Last year went by so quickly, but we got lots accomplished on your XP-82!
Randall, Jeremy and Bryan have been busy on the ammo bay box walls and associated ribs. The forward spar caps are now also formed to their final shape. Bryan took them up to Standard Aero Services to use a special shrinking machine for a compression bend--one that had a much higher capacity than our. North American, the manufacturer of our XP-82, was always known to manufacture aircraft in a very straight forward, non-complex approach, unlike Voight F4U Corsair, or Lockheed, P-38 Lightning. But, this forward center section spar was the exception. North American must have had a bunch of British engineers on the payroll to devise a more complicated design which the Brits are famous for.
|Wing attach angles|
Anyway, all of our center section complicated parts are now completed and Vic Peres (Erie) is just completing the last of our outboard wing attach angles.
All of the heat-treated parts in the center section are now processed. Thank you, Thrush Aircraft!
The final assembly by Paul and Ayman of both engine mounts is coming along nicely. The assembly is quite time consuming as manhy of the fasteners are high shear styles, of which each takes substantially longer to install than a regular rivet. We are shooting for both to be complete by the end of February.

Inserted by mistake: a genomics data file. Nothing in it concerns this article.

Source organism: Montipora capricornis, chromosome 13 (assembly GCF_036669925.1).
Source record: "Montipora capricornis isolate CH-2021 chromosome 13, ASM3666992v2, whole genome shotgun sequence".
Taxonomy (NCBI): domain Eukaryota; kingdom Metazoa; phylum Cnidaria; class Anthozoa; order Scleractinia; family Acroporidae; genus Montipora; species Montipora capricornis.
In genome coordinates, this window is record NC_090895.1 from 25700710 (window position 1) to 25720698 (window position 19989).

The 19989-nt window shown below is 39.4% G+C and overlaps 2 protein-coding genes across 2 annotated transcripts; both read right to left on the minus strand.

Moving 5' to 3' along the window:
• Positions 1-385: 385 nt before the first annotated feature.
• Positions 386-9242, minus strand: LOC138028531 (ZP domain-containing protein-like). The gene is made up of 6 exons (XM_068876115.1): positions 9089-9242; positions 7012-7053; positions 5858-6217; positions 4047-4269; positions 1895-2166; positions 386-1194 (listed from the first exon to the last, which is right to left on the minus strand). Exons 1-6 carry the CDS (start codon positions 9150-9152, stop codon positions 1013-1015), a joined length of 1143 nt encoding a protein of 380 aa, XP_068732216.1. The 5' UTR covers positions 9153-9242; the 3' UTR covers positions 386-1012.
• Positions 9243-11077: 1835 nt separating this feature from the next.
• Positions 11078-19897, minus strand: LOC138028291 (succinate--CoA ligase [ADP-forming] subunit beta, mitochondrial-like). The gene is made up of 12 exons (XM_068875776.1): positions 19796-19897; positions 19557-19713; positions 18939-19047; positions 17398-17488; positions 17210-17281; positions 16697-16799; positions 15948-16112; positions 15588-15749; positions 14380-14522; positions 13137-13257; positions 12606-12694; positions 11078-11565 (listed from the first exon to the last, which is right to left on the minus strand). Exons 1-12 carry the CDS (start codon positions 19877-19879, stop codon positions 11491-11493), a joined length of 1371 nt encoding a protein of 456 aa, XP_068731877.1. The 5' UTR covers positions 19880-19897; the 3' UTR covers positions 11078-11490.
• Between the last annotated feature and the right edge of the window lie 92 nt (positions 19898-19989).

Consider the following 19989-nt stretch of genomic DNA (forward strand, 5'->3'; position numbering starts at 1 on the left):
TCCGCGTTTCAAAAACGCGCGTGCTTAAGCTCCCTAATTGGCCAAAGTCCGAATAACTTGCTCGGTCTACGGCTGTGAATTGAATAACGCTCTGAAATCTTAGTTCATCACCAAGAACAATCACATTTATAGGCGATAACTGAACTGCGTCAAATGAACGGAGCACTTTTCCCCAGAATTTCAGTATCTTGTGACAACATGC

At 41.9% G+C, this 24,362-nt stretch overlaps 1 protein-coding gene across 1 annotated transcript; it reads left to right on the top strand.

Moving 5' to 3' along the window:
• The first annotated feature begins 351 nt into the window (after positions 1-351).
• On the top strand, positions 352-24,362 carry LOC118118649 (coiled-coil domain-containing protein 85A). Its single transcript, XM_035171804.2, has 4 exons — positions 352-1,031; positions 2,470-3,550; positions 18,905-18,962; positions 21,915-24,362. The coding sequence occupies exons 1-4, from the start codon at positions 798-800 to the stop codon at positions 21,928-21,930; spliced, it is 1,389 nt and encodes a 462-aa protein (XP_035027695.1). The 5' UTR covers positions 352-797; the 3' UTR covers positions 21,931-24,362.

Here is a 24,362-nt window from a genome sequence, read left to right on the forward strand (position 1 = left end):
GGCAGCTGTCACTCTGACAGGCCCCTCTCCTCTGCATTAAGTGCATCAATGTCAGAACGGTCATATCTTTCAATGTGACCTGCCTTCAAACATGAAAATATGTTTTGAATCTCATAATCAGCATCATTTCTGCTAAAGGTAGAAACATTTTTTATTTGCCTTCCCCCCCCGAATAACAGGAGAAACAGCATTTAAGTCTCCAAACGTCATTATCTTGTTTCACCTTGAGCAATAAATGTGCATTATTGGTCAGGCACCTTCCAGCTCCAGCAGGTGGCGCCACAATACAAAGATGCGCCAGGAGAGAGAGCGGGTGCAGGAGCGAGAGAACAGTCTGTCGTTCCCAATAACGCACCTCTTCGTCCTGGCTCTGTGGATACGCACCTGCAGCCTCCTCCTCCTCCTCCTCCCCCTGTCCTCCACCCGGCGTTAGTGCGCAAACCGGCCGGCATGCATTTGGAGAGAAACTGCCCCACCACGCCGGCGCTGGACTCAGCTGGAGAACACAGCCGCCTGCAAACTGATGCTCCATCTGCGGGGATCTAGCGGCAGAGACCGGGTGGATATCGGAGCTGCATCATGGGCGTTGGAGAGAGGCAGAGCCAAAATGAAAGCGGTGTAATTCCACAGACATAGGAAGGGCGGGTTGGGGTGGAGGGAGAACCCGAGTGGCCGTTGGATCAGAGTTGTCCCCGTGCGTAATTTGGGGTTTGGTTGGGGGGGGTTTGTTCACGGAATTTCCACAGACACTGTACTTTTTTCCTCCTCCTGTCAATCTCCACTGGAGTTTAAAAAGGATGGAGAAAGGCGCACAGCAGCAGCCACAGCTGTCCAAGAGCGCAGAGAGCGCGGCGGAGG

Horizontal, Elevator, Rudder, Trim Tabs and Verticals
Nautillus (Ohio) has been making good progress on all of the small attach points, hinges, arms, etc. As mentioned last month, I have chosen to make all of these parts out of 7075 T6 aluminum instead of relying on the original cast aluminum or magnesium materials. The failure of many of these cast parts on Mustang series fighters has caused a number of very ugly accidents in the past.
Electrical, Hydraulics and Trim Boxes
I have spent the last part of December and all of January reworking all of the “small” parts: switch panels, Cannon plugs (electrical connectors), hydraulic cylinders, actuators and hundreds of other associated small parts.
All of the gear retract, flap and one of the two gear door cylinders are now completed through OHC. We are waiting for some machined parts from Peres (Erie) to complete the last gear door cylinder.
We had a wonderful volunteer with us the entire month of January helping. His skill level is enormous, learned by his long Navy career being involved with EC121 Constellations, P2V Neptunes and P-3 Orions. All three are surveillance aircraft. Our main job together was to disassemble all of the original Cannon plugs throughout the entire aircraft and complete the hydraulic cylinders and trim boxes.
It would have been nice to have been able to just buy new Cannon plug connectors, but none of the old-style are still available in the surplus market. So, we had to carefully disassemble each one--a very tedious job as each had been assembled and in the weather for 60+ years--then unsolder all of the wires and glass bead all of the parts. We had to do all of this just to maintain the authenticity of our restoration. All of the hundreds of connector parts are now at the anodizing company (aluminum plating) and when they come back, they will all look brand new. We will replace all of the inner pins and sockets with new parts so we will technically have all new connectors with the restored original outer shells.